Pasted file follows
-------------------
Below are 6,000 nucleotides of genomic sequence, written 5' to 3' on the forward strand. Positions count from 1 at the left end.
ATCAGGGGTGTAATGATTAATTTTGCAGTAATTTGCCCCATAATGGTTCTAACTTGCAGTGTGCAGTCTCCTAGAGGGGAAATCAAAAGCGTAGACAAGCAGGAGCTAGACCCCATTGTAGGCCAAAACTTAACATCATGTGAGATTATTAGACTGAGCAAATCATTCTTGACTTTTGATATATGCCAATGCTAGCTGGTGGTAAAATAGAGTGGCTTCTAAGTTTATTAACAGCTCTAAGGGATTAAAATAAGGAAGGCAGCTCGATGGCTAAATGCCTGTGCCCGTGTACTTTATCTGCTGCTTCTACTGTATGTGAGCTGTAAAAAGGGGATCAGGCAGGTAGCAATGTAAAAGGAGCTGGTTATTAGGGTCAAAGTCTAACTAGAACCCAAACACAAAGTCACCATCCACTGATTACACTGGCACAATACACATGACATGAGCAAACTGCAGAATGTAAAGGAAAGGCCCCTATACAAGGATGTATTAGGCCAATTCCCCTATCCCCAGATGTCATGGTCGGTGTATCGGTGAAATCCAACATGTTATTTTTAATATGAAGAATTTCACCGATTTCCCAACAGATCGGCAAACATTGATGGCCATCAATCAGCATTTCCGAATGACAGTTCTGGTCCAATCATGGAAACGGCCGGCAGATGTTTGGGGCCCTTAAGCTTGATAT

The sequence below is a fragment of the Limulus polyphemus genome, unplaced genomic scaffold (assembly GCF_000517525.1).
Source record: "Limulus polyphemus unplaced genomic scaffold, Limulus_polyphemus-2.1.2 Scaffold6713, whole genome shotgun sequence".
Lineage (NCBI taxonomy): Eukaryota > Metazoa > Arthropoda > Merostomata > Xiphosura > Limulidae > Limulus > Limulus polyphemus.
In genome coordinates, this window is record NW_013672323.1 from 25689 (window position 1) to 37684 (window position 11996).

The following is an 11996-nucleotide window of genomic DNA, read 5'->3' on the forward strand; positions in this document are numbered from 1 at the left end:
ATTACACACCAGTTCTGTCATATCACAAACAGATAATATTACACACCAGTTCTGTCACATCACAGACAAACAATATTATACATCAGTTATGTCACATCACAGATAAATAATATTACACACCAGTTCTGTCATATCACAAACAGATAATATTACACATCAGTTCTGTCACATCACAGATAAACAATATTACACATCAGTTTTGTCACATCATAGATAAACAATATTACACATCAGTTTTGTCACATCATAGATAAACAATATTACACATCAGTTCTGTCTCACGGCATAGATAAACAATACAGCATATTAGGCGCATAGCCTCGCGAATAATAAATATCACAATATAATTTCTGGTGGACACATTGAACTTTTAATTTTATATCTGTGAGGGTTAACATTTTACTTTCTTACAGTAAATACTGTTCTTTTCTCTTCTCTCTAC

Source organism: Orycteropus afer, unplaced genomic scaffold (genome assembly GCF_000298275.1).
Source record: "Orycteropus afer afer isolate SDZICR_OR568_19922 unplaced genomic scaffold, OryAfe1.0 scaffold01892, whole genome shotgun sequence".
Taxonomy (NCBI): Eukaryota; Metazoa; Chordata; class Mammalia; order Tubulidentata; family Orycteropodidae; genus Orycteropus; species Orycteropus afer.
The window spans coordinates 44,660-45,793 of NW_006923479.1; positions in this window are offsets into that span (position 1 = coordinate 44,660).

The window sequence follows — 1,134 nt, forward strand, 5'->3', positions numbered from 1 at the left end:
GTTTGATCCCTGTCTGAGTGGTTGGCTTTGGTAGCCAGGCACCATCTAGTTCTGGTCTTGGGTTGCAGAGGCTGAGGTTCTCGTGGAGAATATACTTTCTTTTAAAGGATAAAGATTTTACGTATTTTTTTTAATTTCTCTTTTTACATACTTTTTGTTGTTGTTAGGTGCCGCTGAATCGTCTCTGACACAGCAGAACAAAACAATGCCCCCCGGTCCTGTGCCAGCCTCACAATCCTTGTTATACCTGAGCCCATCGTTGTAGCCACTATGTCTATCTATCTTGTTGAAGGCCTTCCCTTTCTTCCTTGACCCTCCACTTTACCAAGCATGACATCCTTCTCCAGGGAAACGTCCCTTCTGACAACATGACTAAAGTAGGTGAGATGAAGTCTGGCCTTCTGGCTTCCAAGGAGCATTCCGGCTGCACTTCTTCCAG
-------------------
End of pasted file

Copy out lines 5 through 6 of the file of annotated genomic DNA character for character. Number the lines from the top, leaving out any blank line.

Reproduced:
Lineage (NCBI taxonomy): Eukaryota > Metazoa > Arthropoda > Merostomata > Xiphosura > Limulidae > Limulus > Limulus polyphemus.
In genome coordinates, this window is record NW_013672323.1 from 25689 (window position 1) to 37684 (window position 11996).